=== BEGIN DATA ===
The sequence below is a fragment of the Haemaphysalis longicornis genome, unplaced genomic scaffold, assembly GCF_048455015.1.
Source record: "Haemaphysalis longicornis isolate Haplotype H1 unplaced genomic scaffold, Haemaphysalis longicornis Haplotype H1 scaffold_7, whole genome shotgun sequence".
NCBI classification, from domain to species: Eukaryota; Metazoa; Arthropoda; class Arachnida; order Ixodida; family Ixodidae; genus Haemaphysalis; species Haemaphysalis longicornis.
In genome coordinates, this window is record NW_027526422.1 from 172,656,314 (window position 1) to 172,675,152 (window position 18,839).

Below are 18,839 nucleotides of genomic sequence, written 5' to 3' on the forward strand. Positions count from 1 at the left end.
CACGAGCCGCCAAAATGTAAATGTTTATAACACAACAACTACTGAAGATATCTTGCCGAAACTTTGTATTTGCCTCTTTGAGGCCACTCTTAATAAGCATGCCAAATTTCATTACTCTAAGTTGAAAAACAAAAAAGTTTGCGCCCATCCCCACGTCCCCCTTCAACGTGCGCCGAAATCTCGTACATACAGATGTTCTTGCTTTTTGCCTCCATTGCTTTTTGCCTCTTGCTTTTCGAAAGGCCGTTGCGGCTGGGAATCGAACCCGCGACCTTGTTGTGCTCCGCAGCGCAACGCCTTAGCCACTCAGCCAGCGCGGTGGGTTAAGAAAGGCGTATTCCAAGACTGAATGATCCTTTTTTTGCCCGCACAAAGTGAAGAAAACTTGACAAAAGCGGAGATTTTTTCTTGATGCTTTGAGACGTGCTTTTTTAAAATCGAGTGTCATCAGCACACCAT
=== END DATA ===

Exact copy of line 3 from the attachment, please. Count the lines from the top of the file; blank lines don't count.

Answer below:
NCBI classification, from domain to species: Eukaryota; Metazoa; Arthropoda; class Arachnida; order Ixodida; family Ixodidae; genus Haemaphysalis; species Haemaphysalis longicornis.